In Farkas v Farkas, — NY3d —, 10/24/2008 N.Y.L.J. 27, (col. 3) the Court of Appeals held that Rule 202.48 cannot deprive a party of a judgment where it has been improperly or unnecessarily invoked in the first place. The 'settle' or 'submit' trigger for the 60-day limitation of Rule 202.48(a) does not purport to govern the flow of the entry process, which is a ministerial recording function that is separate and distinct from the procedure of obtaining the court's signature on a proposed judgment. The trial court’s 1996 decision found that the e husband seriously dissipated marital assets; and that, although the wife was entitled to $100,000 per year in lifetime spousal maintenance, the husband would likely never pay, condemning her to 'the role of sleuth and detective, always in court.' Supreme Court granted the wife the parties' $3.2 million cooperative apartment in Manhattan; all furniture, furnishings, antiques and works of art; all jewelry, collectibles and personal property she owned or had in her possession including stocks, bonds, equities, cash accounts and funds of any description; 50 percent of any interest or shares the husband might own in Alexander's Department Store, the family business; and 100 percent of any remaining IRA, KEOGH or other retirement plan or annuity of which the husband was the owner or beneficiary. The 1996 decision also addressed a debt the parties owed to Chemical Bank. Supreme Court required the husband either to pay all sums due to Chemical Bank and deliver to the wife a satisfaction of the debt and stipulation of discontinuance with prejudice of the foreclosure action; or, alternatively, to pay one-half of the sums due to Chemical Bank and deliver to the wife a stipulation of discontinuance with prejudice of a replevin action that the husband's mother had commenced against the wife. 'In the event that [the husband] fails to comply with one of these alternatives within 45 days,' the Court opined, '[the wife] may enter a money judgment against [the husband] for the total amount due and owing to Chemical Bank'. The Court ended its 1996 decision with the instruction to '[s]ettle judgment.' Supreme Court's subsequent judgment (the 1996 judgment) indicated that the husband had not complied with either alternative for discharging his obligation with respect to the Chemical Bank debt, and included the following decretal paragraph:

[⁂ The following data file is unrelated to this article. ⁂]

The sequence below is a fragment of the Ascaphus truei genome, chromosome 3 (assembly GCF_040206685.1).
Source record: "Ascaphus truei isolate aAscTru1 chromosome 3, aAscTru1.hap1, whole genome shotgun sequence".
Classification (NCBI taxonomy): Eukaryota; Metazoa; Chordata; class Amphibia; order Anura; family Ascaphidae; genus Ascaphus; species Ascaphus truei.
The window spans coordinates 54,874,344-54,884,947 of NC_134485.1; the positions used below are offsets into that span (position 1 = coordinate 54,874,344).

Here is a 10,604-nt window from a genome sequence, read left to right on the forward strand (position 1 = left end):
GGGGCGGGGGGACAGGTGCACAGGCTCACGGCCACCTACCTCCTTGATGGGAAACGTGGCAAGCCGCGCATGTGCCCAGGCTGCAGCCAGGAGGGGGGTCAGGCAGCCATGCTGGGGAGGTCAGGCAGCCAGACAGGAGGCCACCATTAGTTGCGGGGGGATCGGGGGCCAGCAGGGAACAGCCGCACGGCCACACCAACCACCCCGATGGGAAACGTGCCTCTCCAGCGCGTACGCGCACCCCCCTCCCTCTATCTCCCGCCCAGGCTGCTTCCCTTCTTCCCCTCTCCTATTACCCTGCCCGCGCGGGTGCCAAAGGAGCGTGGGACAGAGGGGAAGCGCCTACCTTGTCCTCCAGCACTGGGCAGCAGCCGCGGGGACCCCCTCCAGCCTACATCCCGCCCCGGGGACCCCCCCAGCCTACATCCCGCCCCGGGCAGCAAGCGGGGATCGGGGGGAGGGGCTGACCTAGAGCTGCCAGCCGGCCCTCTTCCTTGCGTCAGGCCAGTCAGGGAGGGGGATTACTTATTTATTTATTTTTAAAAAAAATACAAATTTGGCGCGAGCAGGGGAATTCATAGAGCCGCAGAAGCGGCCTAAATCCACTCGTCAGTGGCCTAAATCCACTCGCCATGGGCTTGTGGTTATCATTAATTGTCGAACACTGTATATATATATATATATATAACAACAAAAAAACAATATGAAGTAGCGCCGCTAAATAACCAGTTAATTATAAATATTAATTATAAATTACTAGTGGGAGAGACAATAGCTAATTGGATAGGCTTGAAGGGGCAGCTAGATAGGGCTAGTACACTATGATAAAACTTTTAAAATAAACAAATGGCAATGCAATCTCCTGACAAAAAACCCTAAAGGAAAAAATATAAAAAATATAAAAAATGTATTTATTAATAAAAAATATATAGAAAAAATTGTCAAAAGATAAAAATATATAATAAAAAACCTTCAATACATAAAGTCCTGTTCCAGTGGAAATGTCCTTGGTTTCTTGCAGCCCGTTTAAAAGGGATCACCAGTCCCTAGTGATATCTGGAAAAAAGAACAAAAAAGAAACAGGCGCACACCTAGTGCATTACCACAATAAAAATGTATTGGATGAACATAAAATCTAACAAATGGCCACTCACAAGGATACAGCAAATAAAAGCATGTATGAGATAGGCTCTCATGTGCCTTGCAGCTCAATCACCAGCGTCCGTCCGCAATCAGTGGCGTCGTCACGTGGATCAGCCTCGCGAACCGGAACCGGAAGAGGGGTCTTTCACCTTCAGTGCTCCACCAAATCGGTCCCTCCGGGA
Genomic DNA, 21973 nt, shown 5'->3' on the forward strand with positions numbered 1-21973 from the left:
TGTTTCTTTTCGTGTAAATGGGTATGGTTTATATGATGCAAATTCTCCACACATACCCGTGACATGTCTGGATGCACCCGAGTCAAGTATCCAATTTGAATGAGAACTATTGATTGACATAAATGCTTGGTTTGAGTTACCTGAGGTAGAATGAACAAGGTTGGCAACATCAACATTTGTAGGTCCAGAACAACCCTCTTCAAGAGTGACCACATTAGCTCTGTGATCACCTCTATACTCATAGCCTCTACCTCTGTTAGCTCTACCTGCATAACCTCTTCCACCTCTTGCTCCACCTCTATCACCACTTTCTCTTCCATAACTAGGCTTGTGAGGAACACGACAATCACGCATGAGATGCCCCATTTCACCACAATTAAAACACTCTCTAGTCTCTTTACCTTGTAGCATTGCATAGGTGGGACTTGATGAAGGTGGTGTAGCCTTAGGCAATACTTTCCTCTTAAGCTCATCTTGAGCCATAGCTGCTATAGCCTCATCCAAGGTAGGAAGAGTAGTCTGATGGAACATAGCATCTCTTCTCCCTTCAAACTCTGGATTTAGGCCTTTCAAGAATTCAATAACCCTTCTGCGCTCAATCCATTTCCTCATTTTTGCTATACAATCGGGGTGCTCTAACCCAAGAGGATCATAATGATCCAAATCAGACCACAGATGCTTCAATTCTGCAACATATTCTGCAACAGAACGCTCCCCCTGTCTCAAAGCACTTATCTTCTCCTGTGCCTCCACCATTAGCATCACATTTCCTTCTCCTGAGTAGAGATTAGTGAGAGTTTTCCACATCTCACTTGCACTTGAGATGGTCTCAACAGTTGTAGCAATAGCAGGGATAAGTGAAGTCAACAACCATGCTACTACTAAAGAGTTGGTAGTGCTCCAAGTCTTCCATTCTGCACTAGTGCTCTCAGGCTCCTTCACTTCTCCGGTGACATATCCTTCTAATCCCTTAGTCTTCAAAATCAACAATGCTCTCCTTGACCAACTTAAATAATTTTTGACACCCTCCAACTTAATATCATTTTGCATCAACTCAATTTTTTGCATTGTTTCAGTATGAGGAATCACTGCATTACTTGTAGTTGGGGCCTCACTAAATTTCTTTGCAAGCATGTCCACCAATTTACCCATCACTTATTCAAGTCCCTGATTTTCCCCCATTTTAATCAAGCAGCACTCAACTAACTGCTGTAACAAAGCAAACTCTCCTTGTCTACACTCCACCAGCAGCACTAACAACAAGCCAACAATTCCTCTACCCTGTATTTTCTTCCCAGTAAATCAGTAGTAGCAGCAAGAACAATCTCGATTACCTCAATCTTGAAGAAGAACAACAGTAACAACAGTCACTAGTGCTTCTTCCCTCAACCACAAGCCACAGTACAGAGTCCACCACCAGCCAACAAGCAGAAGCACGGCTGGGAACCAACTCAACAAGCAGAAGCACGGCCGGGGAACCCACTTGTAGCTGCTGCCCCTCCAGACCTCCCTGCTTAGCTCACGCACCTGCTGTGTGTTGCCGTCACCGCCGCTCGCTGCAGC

'ORDERED, ADJUDGED, and DECREED, [the husband] is directed to pay in full all sums due to Chemical Bank, including interest, penalties, legal fees and other costs and to deliver to [the wife] or her attorneys...evidence of satisfaction of the debt and a stipulation of discontinuance with prejudice of the action brought by Chemical Bank. In lieu thereof, at his option [the husband] may pay one-half of all sums due to Chemical Bank and deliver a discontinuance with prejudice of the action for replevin brought by [the husband's mother] against [the wife]. In the event that [the husband] fails to comply with either option within 30 days from the date hereof, [the wife] shall be entitled to enter a money judgment against [the husband] for the total amount due and owing to Chemical Bank without further order '.